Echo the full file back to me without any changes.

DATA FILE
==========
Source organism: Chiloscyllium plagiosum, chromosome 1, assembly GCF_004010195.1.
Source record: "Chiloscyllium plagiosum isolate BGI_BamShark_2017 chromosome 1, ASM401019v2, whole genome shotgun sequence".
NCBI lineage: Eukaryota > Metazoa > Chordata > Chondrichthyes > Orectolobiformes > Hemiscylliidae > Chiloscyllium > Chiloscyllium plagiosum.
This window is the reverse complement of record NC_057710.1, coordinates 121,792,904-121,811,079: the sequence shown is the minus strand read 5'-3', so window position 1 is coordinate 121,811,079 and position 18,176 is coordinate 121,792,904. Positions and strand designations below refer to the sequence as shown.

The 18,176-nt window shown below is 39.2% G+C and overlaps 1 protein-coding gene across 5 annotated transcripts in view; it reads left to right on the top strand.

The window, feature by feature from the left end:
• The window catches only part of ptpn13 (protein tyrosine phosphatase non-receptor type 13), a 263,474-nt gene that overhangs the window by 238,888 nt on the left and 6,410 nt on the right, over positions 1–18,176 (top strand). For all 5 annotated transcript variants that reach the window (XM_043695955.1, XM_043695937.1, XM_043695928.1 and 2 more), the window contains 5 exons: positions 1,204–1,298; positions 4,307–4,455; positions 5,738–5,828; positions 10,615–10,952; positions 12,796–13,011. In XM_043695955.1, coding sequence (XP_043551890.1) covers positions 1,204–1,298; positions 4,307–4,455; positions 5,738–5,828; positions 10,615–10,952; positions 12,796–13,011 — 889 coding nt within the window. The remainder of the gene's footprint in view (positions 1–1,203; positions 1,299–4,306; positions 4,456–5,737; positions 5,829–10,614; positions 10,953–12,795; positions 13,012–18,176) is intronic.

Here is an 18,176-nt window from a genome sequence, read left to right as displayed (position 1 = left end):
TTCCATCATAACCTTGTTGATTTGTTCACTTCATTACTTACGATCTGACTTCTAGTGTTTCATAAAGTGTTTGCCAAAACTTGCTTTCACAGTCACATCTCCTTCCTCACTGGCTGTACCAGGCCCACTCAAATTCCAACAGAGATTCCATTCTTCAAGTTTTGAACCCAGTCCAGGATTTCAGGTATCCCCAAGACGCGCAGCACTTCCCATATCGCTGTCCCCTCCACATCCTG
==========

Source organism: Chiloscyllium plagiosum, chromosome 1, assembly GCF_004010195.1.
Source record: "Chiloscyllium plagiosum isolate BGI_BamShark_2017 chromosome 1, ASM401019v2, whole genome shotgun sequence".
NCBI lineage: Eukaryota > Metazoa > Chordata > Chondrichthyes > Orectolobiformes > Hemiscylliidae > Chiloscyllium > Chiloscyllium plagiosum.
This window is the reverse complement of record NC_057710.1, coordinates 121,792,904-121,811,079: the sequence shown is the minus strand read 5'-3', so window position 1 is coordinate 121,811,079 and position 18,176 is coordinate 121,792,904. Positions and strand designations below refer to the sequence as shown.

The 18,176-nt window shown below is 39.2% G+C and overlaps 1 protein-coding gene across 5 annotated transcripts in view; it reads left to right on the top strand.

The window, feature by feature from the left end:
• The window catches only part of ptpn13 (protein tyrosine phosphatase non-receptor type 13), a 263,474-nt gene that overhangs the window by 238,888 nt on the left and 6,410 nt on the right, over positions 1–18,176 (top strand). For all 5 annotated transcript variants that reach the window (XM_043695955.1, XM_043695937.1, XM_043695928.1 and 2 more), the window contains 5 exons: positions 1,204–1,298; positions 4,307–4,455; positions 5,738–5,828; positions 10,615–10,952; positions 12,796–13,011. In XM_043695955.1, coding sequence (XP_043551890.1) covers positions 1,204–1,298; positions 4,307–4,455; positions 5,738–5,828; positions 10,615–10,952; positions 12,796–13,011 — 889 coding nt within the window. The remainder of the gene's footprint in view (positions 1–1,203; positions 1,299–4,306; positions 4,456–5,737; positions 5,829–10,614; positions 10,953–12,795; positions 13,012–18,176) is intronic.

Here is an 18,176-nt window from a genome sequence, read left to right as displayed (position 1 = left end):
TTCCATCATAACCTTGTTGATTTGTTCACTTCATTACTTACGATCTGACTTCTAGTGTTTCATAAAGTGTTTGCCAAAACTTGCTTTCACAGTCACATCTCCTTCCTCACTGGCTGTACCAGGCCCACTCAAATTCCAACAGAGATTCCATTCTTCAAGTTTTGAACCCAGTCCAGGATTTCAGGTATCCCCAAGACGCGCAGCACTTCCCATATCGCTGTCCCCTCCACATCCTG